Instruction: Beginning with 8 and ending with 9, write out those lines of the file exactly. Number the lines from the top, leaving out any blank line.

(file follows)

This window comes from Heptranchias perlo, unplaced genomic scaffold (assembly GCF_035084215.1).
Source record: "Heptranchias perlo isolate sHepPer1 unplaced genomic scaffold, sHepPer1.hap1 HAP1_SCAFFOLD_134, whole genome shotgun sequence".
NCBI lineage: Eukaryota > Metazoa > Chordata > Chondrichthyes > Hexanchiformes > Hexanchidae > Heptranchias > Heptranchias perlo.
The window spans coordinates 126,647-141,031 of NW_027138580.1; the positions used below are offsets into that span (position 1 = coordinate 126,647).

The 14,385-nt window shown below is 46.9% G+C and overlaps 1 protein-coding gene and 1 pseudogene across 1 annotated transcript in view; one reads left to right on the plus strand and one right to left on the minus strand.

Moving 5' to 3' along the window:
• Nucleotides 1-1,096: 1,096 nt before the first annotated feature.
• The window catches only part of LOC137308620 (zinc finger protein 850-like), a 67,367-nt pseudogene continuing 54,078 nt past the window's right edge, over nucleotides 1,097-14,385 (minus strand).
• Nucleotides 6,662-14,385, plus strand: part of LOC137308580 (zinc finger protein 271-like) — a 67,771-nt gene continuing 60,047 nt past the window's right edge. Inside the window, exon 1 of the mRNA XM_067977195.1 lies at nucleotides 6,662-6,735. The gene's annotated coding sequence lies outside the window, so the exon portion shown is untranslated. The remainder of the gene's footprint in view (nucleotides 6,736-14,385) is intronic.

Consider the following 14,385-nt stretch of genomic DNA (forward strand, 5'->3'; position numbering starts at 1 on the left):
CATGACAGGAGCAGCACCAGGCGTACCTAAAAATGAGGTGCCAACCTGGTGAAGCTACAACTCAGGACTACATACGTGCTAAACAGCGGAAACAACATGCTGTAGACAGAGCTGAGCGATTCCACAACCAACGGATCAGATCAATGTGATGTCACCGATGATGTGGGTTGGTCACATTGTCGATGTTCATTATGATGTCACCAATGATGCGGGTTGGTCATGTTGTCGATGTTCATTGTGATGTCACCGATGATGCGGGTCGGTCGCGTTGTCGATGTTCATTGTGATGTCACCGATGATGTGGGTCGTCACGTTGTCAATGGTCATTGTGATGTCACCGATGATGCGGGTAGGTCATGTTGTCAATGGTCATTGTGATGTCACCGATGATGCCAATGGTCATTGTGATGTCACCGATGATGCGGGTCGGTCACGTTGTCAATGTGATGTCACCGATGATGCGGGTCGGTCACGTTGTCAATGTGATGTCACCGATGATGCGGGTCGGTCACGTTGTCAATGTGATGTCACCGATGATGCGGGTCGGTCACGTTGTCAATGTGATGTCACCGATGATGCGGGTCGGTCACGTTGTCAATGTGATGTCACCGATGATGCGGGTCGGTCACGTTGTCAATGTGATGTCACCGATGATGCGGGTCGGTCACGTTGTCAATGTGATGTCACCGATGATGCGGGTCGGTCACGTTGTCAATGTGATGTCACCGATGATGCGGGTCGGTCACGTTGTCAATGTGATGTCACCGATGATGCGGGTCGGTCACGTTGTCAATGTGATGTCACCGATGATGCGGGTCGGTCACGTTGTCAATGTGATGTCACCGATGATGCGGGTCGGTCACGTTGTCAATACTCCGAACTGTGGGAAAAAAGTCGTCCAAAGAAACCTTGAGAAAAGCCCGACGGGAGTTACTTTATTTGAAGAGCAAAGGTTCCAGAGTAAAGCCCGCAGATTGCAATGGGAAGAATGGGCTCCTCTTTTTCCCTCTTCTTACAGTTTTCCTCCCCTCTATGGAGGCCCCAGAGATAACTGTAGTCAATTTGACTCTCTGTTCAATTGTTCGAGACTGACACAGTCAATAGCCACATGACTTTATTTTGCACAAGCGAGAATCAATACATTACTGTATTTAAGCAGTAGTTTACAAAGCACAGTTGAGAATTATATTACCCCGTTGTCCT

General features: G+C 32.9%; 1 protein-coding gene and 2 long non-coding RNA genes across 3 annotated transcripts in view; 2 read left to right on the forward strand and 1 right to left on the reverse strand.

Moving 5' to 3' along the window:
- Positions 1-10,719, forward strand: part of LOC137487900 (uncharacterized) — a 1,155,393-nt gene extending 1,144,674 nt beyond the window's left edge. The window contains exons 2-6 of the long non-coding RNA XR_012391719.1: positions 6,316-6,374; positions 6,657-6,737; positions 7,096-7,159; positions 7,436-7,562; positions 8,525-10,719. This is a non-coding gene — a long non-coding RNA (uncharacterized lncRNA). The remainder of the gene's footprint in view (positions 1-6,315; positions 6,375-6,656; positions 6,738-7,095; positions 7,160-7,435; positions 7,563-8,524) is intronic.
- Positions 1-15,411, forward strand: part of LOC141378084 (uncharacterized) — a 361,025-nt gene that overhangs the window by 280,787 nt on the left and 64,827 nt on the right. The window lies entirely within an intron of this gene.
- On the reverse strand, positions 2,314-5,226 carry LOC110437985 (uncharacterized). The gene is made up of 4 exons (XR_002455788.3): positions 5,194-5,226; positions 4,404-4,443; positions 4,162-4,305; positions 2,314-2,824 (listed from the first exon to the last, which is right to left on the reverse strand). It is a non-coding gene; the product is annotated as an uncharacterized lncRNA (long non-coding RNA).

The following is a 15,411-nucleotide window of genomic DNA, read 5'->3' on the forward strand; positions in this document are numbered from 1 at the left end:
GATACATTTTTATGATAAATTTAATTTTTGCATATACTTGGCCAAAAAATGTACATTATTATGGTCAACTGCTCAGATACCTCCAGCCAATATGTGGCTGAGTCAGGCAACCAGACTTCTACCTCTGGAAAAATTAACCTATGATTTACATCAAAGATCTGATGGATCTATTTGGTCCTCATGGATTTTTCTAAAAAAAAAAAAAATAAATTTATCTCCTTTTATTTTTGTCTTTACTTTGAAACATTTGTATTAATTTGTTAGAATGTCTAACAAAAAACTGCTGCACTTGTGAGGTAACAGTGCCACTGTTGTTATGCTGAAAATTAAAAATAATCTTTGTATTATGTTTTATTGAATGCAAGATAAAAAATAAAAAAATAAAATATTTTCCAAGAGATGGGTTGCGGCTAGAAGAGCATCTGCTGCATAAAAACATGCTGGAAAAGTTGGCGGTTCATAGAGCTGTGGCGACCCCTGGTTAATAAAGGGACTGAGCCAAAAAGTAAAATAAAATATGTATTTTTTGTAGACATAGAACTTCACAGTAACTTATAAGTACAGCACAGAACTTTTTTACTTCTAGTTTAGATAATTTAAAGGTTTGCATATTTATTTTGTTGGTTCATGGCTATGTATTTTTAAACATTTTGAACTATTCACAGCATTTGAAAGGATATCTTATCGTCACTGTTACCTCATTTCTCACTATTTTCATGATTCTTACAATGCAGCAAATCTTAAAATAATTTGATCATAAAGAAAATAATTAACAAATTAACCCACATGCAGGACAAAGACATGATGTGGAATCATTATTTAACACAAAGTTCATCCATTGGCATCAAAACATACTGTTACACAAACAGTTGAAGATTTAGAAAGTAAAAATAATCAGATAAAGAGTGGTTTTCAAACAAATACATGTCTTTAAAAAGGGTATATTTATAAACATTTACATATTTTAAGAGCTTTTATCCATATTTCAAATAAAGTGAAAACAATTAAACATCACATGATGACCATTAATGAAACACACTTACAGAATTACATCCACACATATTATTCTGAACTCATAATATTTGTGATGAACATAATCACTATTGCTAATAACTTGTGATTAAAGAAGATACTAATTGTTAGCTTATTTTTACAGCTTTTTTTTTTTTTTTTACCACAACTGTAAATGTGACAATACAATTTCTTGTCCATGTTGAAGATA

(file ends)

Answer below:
• The window catches only part of LOC137308620 (zinc finger protein 850-like), a 67,367-nt pseudogene continuing 54,078 nt past the window's right edge, over nucleotides 1,097-14,385 (minus strand).
• Nucleotides 6,662-14,385, plus strand: part of LOC137308580 (zinc finger protein 271-like) — a 67,771-nt gene continuing 60,047 nt past the window's right edge. Inside the window, exon 1 of the mRNA XM_067977195.1 lies at nucleotides 6,662-6,735. The gene's annotated coding sequence lies outside the window, so the exon portion shown is untranslated. The remainder of the gene's footprint in view (nucleotides 6,736-14,385) is intronic.